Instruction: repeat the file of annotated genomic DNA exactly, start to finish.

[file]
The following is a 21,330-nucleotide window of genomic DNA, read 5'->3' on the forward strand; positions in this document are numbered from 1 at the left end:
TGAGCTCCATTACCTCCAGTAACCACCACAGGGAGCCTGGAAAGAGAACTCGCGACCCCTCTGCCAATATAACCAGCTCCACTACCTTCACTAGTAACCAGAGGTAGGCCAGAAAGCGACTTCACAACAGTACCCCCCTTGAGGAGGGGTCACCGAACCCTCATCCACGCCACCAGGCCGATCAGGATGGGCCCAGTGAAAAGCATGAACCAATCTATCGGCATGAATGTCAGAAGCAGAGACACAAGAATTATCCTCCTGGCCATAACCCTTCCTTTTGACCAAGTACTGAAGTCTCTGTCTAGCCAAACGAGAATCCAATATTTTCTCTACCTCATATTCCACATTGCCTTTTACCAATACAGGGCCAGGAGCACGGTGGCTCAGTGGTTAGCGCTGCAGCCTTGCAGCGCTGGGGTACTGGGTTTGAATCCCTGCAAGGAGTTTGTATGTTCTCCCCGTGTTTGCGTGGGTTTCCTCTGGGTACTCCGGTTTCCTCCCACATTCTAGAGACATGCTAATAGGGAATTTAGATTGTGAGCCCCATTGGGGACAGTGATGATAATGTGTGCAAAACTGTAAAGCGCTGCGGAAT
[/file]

The following is a 21,330-nucleotide window of genomic DNA, read 5'->3' on the forward strand; positions in this document are numbered from 1 at the left end:
TGAGCTCCATTACCTCCAGTAACCACCACAGGGAGCCTGGAAAGAGAACTCGCGACCCCTCTGCCAATATAACCAGCTCCACTACCTTCACTAGTAACCAGAGGTAGGCCAGAAAGCGACTTCACAACAGTACCCCCCTTGAGGAGGGGTCACCGAACCCTCATCCACGCCACCAGGCCGATCAGGATGGGCCCAGTGAAAAGCATGAACCAATCTATCGGCATGAATGTCAGAAGCAGAGACACAAGAATTATCCTCCTGGCCATAACCCTTCCTTTTGACCAAGTACTGAAGTCTCTGTCTAGCCAAACGAGAATCCAATATTTTCTCTACCTCATATTCCACATTGCCTTTTACCAATACAGGGCCAGGAGCACGGTGGCTCAGTGGTTAGCGCTGCAGCCTTGCAGCGCTGGGGTACTGGGTTTGAATCCCTGCAAGGAGTTTGTATGTTCTCCCCGTGTTTGCGTGGGTTTCCTCTGGGTACTCCGGTTTCCTCCCACATTCTAGAGACATGCTAATAGGGAATTTAGATTGTGAGCCCCATTGGGGACAGTGATGATAATGTGTGCAAAACTGTAAAGCGCTGCGGAAT